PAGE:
I was lounging about the house the other day, eagerly anticipating the arrival of the folks from Publisher’s Clearing House, with their clusters of gaily-colored balloons and the giant cashier’s check which would financially allow me to lounge about somewhere else. When they (for some reason) did not arrive, I was compelled to invent some other means of occupying my precious time. So I decided, in order to beat the seasonal rush, to do some “spring cleaning” in December.

After renting a steam shovel and two dump trucks, I vigorously attacked one of my desk drawers. While the sundry arachnids scattered to other unseen places, I began to excavate the various strata with pick and gad. At approximately the seven-inch level, I unearthed a yellow envelope, which I had deposited there during some remote geological period. Printed upon it were the words: “Nichols Drug Store, Next to Post Offices, Charles Town, West Va. - Harpers Ferry, West Va.,” along with a promise to “give the Sick the best possible service.”

Within the envelope I discovered seven colorized postcards, all relating to John Brown and Harpers Ferry, one of them hand-dated to February of 1911. It suddenly dawned upon me that this collection had been presented to me by that very Virginia friend and devoted Brownophobe whom I mentioned in my prior posting. Apparently terrified that his next-door neighbors would accuse him of being an abolitionist, he quickly removed the postcards from his premises by giving them to a resident of the Free States (i.e. yours truly). 

I spoke to my friend just the other day...(He is presently sampling every barbeque joint in the State of North Carolina.)...and I am sure that he would not oppose sharing these images with the readers of this blog. As a frequent visitor at Harpers Ferry, I personally find them of great interest as “period pieces” of the days before the creation of the present-day National Historic Site.

The images therefore follow:

One: “John Brown’s Fort, Harpers Ferry, W. Va.”

Two: “Shenandoah Street, Harpers Ferry, W. Va.”

Three: “Looking Toward the Gap from Jefferson Rock, Harpers Ferry, W. Va.”  With the additional inscription on the verso: “The view shown commands one of the most awe-inspiring scenes one ever beheld. Thomas Jefferson, standing on Jefferson Rock, said: ‘This view is worth a trip across the Atlantic.’”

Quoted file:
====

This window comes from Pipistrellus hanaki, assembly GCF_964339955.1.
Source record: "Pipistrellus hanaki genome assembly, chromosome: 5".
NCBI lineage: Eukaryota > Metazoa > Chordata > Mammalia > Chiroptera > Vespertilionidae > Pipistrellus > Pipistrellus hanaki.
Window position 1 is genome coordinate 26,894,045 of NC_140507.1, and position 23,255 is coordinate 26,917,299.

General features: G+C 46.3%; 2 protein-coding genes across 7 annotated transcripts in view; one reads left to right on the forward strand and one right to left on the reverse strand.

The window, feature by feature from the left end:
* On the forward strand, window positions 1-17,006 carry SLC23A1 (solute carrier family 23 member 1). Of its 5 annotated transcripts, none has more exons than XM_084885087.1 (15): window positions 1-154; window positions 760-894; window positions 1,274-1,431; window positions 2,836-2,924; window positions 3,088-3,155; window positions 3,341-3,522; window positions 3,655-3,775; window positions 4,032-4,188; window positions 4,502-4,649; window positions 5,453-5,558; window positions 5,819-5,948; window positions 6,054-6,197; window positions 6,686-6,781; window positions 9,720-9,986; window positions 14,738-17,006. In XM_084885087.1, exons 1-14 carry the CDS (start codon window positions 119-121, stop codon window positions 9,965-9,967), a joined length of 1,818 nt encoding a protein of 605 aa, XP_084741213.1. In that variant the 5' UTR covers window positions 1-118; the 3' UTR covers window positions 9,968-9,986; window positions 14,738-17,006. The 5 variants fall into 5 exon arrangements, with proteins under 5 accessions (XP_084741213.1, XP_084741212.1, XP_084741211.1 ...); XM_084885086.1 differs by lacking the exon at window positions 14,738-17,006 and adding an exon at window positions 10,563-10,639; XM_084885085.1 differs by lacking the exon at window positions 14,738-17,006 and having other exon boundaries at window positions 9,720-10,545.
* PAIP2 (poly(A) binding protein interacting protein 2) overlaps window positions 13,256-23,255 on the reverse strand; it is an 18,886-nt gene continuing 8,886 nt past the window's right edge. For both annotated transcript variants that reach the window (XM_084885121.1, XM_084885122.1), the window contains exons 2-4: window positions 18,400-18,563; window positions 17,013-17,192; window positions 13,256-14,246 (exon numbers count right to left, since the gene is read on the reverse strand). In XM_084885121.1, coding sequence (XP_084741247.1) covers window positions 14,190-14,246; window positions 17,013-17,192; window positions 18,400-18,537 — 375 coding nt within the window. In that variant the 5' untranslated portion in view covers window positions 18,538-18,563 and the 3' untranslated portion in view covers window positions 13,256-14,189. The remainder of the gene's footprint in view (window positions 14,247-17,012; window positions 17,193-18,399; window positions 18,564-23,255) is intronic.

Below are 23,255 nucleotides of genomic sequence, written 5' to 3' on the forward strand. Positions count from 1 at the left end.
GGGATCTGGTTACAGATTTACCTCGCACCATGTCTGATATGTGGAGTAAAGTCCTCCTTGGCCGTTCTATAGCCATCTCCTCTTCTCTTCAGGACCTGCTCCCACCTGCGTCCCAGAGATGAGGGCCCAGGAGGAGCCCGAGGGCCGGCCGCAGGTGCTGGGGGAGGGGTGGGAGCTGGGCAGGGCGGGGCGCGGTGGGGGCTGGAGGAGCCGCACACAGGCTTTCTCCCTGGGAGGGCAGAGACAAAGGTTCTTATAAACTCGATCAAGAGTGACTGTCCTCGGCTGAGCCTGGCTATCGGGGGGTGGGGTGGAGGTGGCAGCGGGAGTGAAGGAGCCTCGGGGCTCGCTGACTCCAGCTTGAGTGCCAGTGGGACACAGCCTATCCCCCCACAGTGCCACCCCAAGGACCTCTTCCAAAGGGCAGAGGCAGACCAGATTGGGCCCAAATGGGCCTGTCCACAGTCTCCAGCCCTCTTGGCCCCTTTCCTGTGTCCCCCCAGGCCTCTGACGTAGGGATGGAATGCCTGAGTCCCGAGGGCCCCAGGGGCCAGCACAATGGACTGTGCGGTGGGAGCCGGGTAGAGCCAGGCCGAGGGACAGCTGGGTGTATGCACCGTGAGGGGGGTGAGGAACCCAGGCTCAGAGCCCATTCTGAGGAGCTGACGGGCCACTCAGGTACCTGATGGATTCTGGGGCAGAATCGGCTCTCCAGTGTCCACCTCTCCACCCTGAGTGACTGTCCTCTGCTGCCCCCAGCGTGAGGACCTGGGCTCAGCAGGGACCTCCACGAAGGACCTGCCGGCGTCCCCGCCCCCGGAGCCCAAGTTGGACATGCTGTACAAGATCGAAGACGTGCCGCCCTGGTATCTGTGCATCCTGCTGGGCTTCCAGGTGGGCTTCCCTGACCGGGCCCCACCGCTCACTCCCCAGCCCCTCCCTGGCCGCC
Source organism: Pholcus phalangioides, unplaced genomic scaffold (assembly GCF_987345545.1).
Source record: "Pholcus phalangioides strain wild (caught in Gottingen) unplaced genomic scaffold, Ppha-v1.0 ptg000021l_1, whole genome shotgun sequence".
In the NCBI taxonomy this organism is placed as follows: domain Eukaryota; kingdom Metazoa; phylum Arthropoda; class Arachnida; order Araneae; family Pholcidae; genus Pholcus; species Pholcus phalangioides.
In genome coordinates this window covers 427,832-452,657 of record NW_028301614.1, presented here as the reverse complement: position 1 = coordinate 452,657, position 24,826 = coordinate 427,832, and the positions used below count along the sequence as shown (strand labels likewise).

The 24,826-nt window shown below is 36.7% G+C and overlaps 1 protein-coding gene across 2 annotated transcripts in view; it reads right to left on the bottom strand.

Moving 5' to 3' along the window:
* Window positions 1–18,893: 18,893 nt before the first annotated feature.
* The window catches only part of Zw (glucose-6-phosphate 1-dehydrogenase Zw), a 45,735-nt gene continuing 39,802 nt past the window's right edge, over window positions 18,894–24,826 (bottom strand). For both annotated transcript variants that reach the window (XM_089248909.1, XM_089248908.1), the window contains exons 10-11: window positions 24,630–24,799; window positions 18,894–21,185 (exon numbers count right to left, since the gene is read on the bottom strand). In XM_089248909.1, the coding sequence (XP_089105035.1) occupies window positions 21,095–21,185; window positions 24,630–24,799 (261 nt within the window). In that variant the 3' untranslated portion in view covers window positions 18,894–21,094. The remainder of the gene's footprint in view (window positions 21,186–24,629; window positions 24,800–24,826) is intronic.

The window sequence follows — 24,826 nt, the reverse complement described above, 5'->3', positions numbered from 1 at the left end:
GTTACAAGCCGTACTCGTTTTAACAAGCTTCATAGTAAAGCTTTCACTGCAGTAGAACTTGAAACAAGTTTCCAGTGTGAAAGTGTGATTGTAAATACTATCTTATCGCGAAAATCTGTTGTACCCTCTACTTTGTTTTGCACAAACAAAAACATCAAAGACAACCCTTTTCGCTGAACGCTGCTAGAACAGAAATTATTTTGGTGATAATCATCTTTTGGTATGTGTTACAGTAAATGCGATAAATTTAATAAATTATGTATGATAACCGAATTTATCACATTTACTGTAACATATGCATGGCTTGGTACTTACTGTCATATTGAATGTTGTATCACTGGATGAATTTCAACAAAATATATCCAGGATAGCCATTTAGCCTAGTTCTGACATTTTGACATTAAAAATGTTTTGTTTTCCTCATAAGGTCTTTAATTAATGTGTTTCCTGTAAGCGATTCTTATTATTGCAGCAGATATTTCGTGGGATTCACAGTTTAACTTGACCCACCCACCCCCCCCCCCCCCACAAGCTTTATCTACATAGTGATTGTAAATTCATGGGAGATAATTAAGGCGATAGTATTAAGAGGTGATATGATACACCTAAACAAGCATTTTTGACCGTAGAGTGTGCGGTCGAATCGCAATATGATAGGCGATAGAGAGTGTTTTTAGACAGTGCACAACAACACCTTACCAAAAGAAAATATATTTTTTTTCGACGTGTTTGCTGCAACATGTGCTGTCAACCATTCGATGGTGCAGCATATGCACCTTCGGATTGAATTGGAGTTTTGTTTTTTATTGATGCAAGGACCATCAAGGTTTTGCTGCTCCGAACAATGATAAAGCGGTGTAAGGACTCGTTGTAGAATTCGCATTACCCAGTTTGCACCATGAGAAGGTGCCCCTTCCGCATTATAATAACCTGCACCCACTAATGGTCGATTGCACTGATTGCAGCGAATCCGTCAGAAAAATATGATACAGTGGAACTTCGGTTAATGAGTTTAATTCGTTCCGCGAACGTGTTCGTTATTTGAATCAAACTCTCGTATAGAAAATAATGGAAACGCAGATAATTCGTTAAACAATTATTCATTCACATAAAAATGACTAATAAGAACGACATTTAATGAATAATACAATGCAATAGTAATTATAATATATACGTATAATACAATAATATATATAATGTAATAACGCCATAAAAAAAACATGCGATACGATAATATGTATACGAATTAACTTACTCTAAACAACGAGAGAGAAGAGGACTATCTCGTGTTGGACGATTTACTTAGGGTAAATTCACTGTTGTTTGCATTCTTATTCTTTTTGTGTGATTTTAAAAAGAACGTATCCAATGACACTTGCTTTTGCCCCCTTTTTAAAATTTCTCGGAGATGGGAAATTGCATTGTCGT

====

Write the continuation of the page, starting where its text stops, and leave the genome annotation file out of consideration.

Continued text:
Four: “John Brown’s Monument and War Tablet, Harpers Ferry, W. Va.” With the additional inscription on the verso: “The John Brown Monument, erected by the B. & O. R.R., marks the spot where the fort stood during the Brown Raid. The war tablets give a complete history of the Civil War as was fought around Harpers Ferry.”

Five: “John Brown’s Fort, Harpers Ferry, W. Va.” With the additional inscription on the verso: “John Brown’s Fort, now located on the Storer College Campus, is used as a library and museum. It was in this building that Brown and his followers took refuge after his attack on Harpers Ferry, October 16, 1859, and remained there until compelled to surrender to the U.S. Marines under the command of Lt. Robert E. Lee.”

Six: “St. Peter’s Catholic Church, Harpers Ferry, W. Va.”

Seven: “Jefferson Rock, Harpers Ferry, W. Va.” With the additional inscription on the verso: “Jefferson Rock is named in honor of Thomas Jefferson. It was on this rock that Jefferson wrote and completed his ‘Notes on Virginia,’ and an extract from the same says: ‘A view from this point is worth a trip across the Atlantic.’”

Now there may be some stretchers in those captions, e.g. Tom Jefferson writing his book on the rock. But what would a John Brown article be without a few stretchers? That’s what keeps our beloved blogmaster meaningfully employed!

Happy Holidays!--HSW

Tuesday, December 08, 2015

Book Excerpt--
Burying John Brown, December 8, 1859